Wild’s natural exotic flavours were launched in November and presented to the industry at Food Ingredients Europe (FiE) earlier this month.
The flavours include pineapple, yuzu, pomegranate, fig, mango and pink guava. The main applications are in gelatine articles and soft caramels.
Birgit Braun, product manager at Wild told ConfectioneryNews.com: “We see the most potential for exotic flavours in the confectionery segment.”
“Exotic fruits from around the globe are growing more popular with consumers. Mango and pink guava for example, for example, appeal to the European palate and remind people of holiday destinations,” she said.
Analysts from Leatherhead Food Research recently told our sister site FoodNavigator.com that ever more exotic sweet flavours were likely to appear in the confectionery market as consumer tastes become ever more adventurous and sophisticated.
“However, not all are likely to become instantly successful, and it is worth noting that flavours based on traditional fruits continue to account for the bulk of sales,” they said.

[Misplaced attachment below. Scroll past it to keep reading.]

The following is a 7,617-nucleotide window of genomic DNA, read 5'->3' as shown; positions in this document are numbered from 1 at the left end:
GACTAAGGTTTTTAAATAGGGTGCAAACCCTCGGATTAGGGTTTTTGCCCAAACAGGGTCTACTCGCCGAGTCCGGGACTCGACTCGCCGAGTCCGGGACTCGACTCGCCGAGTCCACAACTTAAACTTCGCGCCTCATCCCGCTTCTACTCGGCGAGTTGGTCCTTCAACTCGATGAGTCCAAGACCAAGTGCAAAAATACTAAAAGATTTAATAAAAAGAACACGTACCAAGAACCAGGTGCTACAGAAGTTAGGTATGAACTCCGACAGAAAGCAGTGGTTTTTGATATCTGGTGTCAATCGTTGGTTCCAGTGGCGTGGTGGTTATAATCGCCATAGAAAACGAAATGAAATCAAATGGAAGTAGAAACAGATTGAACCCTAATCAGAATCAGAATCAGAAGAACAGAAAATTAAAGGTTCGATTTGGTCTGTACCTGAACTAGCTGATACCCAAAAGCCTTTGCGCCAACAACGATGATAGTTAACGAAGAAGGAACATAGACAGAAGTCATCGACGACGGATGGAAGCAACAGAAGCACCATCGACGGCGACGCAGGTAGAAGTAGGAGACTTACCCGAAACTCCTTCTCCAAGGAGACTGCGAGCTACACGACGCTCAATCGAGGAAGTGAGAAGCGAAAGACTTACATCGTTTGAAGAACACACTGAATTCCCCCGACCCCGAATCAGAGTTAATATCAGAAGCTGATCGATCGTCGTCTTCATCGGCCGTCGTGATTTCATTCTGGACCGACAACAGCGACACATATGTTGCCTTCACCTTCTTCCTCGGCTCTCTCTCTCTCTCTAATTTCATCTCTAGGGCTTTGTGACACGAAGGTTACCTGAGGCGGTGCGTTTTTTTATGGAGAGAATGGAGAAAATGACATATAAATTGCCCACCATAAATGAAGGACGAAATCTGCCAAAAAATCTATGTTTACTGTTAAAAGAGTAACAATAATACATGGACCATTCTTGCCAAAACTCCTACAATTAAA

Costs and processing
Braun was asked how the price of Wild’s exotic flavours compared to its competitors and other less exotic fruits. However, she did not provide a breakdown of costs.
“Costs for flavours always depend on the respective fruit, i. e. the raw material. This is true for exotic flavours as well as domestic ones, for instance,” she said.
Among Wild’s competitors are Fuerst Day Lawson, which also produces natural exotic fruit flavours range that includes kiwi, guava, pomegranate, lychee and grenadine.
Ingredients frim DöhlerGroup also has a range of exotic fruit flavours.
According to Braun, Wild’s exotic flavours do not need any additional ingredients to support them and manufacturers can use the new flavours without having to modify any processes in production.
She said that under the European Commission’s flavour regulation 1334/2003, the exotic flavours would be labelled as "natural flavours".